I came to London in the late eighties and soon found myself involved in local politics including housing issues, and I enjoyed some great times with anarchists who sometimes weren’t really sure why I would talk about cycles, not political cycles but the pedal version.
It was in 1994 when I and a group of Structureless Tyrants (no formal structure just people who worked co-operatively) began our run of 19 years of the Beastway Mountain Bike Series before handing over the reins in recent years. On Saturday June 2, 2018, I helped to marshal the ‘Thunder Crit 3’ at the 2012 London, Olympic venue, ironically held on the new cycle circuit that replaced old Eastway where we first held Beastway. The event reminded me so much of those days where we made the rules, set the parameters of play and set about holding an event with a combination of competiveness with a huge dose of atmosphere, enjoyment and an intent of relaxed professionalism. Before each race at the Thunder Crit ‘NLTCBMBC’s’ Rob Green gave a race briefing which he hoped would set the agenda, outlining issues etc. I did the same for thirteen sometimes fifteen weeks each Wednesday, each year in front of 250 riders of all abilities. My catchphrase was ‘be nice to each other’.
For many of the early years we ran Beastway outside of the cycling governing body of Britain and relied upon persuasion and peer pressure to keep order, and most of the time it worked – we did suspend a few for a week or so for being ‘uncool’. When Rob expressed a quiet frustration regarding people not listening I sympathised with him.
Where’s my blazer?
During my time running Beastway I also got involved with British Cycling. Although I was sceptical of its bureaucratic aspect I felt that BC gave me a bigger chance to promote cycle sport, including my first love which is cyclo cross. We needed more than what a couple of kindred spirits could achieve alone. I became a race commissar for a number of disciplines (someone had too) and was rather disappointed that I wasn’t presented with a blazer and clip board when I passed the procedures. I had to buy my own stop watch, clip board and pen although I was given a rubbish jacket with commissaire emblazoned on it, but not a blazer.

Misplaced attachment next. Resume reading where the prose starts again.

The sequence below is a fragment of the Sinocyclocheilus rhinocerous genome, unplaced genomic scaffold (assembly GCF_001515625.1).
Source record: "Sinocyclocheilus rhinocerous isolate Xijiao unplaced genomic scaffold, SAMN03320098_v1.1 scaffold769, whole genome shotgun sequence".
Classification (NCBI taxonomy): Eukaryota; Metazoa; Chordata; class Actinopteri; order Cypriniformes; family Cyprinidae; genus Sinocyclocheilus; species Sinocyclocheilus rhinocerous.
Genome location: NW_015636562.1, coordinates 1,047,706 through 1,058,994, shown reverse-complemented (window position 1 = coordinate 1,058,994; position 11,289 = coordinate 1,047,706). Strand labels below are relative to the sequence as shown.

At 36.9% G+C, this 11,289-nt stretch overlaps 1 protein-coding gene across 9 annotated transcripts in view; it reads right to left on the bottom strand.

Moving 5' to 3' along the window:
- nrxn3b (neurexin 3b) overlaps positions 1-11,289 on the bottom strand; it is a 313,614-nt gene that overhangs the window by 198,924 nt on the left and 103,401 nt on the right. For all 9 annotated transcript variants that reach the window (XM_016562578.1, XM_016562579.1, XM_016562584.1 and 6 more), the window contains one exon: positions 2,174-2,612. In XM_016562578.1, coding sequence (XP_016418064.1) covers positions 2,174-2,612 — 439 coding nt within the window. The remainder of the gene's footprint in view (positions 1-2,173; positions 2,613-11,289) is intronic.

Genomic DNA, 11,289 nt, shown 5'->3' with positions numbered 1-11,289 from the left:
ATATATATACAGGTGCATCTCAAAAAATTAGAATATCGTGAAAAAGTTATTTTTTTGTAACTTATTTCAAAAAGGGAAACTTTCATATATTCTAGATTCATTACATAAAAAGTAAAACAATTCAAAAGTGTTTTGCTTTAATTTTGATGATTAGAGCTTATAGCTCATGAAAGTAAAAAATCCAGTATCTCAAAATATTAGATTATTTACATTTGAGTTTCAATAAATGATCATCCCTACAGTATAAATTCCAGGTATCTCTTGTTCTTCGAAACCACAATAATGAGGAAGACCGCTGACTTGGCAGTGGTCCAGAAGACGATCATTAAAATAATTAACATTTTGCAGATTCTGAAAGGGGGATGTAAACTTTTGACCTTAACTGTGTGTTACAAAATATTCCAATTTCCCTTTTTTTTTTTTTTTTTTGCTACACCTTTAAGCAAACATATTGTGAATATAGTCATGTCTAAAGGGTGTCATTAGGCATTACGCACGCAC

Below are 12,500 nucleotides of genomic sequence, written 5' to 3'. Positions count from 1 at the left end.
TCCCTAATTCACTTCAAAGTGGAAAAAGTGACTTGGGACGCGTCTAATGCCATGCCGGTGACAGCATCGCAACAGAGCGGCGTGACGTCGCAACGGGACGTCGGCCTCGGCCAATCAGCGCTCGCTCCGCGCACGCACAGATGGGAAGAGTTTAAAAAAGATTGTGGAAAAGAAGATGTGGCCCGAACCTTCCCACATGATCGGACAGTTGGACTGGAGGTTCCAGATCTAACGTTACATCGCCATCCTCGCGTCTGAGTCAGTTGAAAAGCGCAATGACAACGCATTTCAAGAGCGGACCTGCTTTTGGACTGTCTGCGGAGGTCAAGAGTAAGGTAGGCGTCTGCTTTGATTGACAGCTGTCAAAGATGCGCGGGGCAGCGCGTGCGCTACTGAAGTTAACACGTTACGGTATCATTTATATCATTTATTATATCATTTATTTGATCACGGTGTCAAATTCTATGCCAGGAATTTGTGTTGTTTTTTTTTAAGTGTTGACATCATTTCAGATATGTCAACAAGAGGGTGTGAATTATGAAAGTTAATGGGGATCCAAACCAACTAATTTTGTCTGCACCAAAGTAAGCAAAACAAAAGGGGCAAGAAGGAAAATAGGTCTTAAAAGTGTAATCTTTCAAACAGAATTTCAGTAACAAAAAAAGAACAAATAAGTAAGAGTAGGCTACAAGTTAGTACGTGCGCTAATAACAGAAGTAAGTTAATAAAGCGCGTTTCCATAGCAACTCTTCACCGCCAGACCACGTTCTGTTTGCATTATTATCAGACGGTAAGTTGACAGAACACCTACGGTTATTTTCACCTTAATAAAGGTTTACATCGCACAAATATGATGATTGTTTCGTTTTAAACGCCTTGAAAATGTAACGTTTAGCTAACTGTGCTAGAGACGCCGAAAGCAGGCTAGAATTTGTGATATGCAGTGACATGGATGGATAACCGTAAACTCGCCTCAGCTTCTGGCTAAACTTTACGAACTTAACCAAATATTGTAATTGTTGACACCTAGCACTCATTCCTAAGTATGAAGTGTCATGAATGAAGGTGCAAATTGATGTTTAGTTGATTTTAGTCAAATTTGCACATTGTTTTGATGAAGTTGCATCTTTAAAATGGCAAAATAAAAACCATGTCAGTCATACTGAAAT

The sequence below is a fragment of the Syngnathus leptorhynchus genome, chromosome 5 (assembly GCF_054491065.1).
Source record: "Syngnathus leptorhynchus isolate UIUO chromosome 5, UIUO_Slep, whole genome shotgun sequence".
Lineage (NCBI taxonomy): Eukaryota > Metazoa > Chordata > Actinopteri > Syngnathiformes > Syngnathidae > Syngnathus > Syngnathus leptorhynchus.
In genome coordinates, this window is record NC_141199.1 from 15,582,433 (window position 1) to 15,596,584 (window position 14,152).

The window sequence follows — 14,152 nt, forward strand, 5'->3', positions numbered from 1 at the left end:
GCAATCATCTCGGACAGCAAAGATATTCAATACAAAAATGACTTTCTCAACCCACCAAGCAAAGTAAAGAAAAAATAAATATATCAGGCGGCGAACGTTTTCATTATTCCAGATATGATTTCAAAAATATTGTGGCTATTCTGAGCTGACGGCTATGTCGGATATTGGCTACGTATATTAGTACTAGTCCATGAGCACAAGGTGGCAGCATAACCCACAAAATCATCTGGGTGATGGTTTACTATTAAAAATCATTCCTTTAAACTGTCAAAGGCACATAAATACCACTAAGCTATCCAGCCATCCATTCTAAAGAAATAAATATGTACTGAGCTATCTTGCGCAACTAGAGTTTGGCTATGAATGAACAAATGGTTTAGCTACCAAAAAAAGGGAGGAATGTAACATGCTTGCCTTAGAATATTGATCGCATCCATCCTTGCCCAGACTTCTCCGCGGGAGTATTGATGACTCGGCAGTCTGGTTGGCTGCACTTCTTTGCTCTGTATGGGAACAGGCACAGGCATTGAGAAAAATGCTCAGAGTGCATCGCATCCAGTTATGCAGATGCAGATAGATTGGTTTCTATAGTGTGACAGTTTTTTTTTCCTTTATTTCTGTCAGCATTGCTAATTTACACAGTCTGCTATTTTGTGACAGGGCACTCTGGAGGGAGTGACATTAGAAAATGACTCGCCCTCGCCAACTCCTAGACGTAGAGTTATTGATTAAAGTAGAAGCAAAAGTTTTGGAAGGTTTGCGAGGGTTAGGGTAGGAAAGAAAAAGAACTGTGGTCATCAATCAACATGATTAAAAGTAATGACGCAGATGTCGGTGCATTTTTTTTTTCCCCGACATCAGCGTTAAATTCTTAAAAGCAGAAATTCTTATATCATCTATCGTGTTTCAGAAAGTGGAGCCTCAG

Living in London requires you to find your place or embed yourself with people or a group otherwise you can feel anonymous and alienated. We had a real bond within the Beastway crew and with the riders, and I could see parallels with the NLTCBMBC and the single speed scene. Easy terms of reference are often used by people especially by those in authority to belittle or demonise people united by a shared interest. The fixed gear scene away from the track such as Redhook, RAD Race in Berlin or the Thunder Crits I have heard labelled as being made up by a bunch of ‘hipsters’, this sentiment is so wrong: the way I remember it, the hipster fashion is a derivative of the ‘Fixie’ Community which also existed in 1994 but is now so much stronger. At the Thundercrit it was clear that a strong scene of cyclists are living their lives in London and expressing it in many ways – I noted the good number of cargo bikes which are surely the future saviour of our city, being used to transport race bikes, equipment, children and supplies. At the only surviving bit of old Eastway a group were holding a lively picnic whilst watching the racing and in their midst cargo bikes.
Hop, Skip and Jump
The atmosphere was great at the Thundercrit and the racing was eagerly anticipated by a large and enthusiastic crowd. They were not disappointed because the action was fast and furious – for me the best bit of the race action was watching the riders slow down for a hairpin from a great speed with a hop, skip and a jump of their rear wheel and then hearing it squeal as it reconnected with the tarmac.
Huge thanks to the North London Thundercats Black Metal Bicycle Club.
More Pictures here